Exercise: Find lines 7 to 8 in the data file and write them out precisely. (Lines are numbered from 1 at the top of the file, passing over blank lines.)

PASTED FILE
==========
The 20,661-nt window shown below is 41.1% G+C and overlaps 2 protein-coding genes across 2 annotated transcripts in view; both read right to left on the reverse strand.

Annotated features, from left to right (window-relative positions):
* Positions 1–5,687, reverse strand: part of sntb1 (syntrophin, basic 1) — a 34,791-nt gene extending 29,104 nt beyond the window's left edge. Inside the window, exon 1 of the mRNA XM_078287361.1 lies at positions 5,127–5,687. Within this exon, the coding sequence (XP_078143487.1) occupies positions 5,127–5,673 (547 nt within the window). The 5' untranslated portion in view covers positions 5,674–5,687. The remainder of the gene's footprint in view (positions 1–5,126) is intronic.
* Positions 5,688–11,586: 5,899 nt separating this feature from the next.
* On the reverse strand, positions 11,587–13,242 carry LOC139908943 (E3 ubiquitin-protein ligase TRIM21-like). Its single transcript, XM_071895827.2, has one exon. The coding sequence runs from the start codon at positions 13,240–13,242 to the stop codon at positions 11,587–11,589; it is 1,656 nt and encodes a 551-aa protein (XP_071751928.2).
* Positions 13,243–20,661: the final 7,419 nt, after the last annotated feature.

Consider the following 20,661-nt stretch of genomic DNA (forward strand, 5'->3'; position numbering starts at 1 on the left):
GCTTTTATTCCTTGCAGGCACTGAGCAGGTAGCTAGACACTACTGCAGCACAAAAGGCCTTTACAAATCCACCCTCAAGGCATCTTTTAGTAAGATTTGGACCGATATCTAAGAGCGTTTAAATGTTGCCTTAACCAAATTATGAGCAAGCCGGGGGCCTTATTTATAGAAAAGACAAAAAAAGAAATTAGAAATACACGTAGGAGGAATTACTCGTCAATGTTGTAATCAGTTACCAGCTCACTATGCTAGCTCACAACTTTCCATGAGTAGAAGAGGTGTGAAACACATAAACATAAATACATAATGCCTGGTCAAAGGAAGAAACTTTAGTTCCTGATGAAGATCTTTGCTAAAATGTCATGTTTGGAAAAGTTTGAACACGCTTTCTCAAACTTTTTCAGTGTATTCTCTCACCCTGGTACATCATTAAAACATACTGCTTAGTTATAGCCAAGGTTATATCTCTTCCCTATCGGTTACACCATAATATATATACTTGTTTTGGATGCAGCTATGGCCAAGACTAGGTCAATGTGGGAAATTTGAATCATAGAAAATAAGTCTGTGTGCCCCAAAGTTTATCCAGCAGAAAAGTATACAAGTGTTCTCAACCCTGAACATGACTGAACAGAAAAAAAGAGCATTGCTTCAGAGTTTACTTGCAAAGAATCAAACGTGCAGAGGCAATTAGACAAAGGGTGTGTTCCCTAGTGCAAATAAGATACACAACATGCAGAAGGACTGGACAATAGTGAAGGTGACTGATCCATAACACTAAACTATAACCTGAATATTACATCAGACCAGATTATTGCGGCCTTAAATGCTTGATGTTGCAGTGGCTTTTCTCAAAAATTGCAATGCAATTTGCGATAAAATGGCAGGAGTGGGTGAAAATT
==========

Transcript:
Consider the following 20,661-nt stretch of genomic DNA (forward strand, 5'->3'; position numbering starts at 1 on the left):
GCTTTTATTCCTTGCAGGCACTGAGCAGGTAGCTAGACACTACTGCAGCACAAAAGGCCTTTACAAATCCACCCTCAAGGCATCTTTTAGTAAGATTTGGACCGATATCTAAGAGCGTTTAAATGTTGCCTTAACCAAATTATGAGCAAGCCGGGGGCCTTATTTATAGAAAAGACAAAAAAAGAAATTAGAAATACACGTAGGAGGAATTACTCGTCAATGTTGTAATCAGTTACCAGCTCACTATGCTAGCTCACAACTTTCCATGAGTAGAAGAGGTGTGAAACACATAAACATAAATACATAATGCCTGGTCAAAGGAAGAAACTTTAGTTCCTGATGAAGATCTTTGCTAAAATGTCATGTTTGGAAAAGTTTGAACACGCTTTCTCAAACTTTTTCAGTGTATTCTCTCACCCTGGTACATCATTAAAACATACTGCTTAGTTATAGCCAAGGTTATATCTCTTCCCTATCGGTTACACCATAATATATATACTTGTTTTGGATGCAGCTATGGCCAAGACTAGGTCAATGTGGGAAATTTGAATCATAGAAAATAAGTCTGTGTGCCCCAAAGTTTATCCAGCAGAAAAGTATACAAGTGTTCTCAACCCTGAACATGACTGAACAGAAAAAAAGAGCATTGCTTCAGAGTTTACTTGCAAAGAATCAAACGTGCAGAGGCAATTAGACAAAGGGTGTGTTCCCTAGTGCAAATAAGATACACAACATGCAGAAGGACTGGACAATAGTGAAGGTGACTGATCCATAACACTAAACTATAACCTGAATATTACATCAGACCAGATTATTGCGGCCTTAAATGCTTGATGTTGCAGTGGCTTTTCTCAAAAATTGCAATGCAATTTGCGATAAAATGGCAGGAGTGGGTGAAAATT